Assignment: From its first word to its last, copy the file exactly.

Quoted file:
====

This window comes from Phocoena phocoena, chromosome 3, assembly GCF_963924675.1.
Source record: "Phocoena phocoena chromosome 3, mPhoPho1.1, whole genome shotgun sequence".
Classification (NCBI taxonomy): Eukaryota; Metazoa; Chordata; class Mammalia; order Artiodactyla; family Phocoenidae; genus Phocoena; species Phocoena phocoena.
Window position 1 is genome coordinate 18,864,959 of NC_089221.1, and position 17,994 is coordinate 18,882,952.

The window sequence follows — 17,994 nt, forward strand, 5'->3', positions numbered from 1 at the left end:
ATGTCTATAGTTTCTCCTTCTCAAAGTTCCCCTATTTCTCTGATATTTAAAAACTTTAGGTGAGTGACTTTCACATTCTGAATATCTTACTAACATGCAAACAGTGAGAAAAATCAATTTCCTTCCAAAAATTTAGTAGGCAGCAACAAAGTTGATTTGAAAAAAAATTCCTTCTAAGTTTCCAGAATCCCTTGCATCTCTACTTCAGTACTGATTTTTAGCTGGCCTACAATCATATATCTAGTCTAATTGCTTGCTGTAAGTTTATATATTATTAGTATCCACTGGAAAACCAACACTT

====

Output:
This window comes from Phocoena phocoena, chromosome 3, assembly GCF_963924675.1.
Source record: "Phocoena phocoena chromosome 3, mPhoPho1.1, whole genome shotgun sequence".
Classification (NCBI taxonomy): Eukaryota; Metazoa; Chordata; class Mammalia; order Artiodactyla; family Phocoenidae; genus Phocoena; species Phocoena phocoena.
Window position 1 is genome coordinate 18,864,959 of NC_089221.1, and position 17,994 is coordinate 18,882,952.

The window sequence follows — 17,994 nt, forward strand, 5'->3', positions numbered from 1 at the left end:
ATGTCTATAGTTTCTCCTTCTCAAAGTTCCCCTATTTCTCTGATATTTAAAAACTTTAGGTGAGTGACTTTCACATTCTGAATATCTTACTAACATGCAAACAGTGAGAAAAATCAATTTCCTTCCAAAAATTTAGTAGGCAGCAACAAAGTTGATTTGAAAAAAAATTCCTTCTAAGTTTCCAGAATCCCTTGCATCTCTACTTCAGTACTGATTTTTAGCTGGCCTACAATCATATATCTAGTCTAATTGCTTGCTGTAAGTTTATATATTATTAGTATCCACTGGAAAACCAACACTT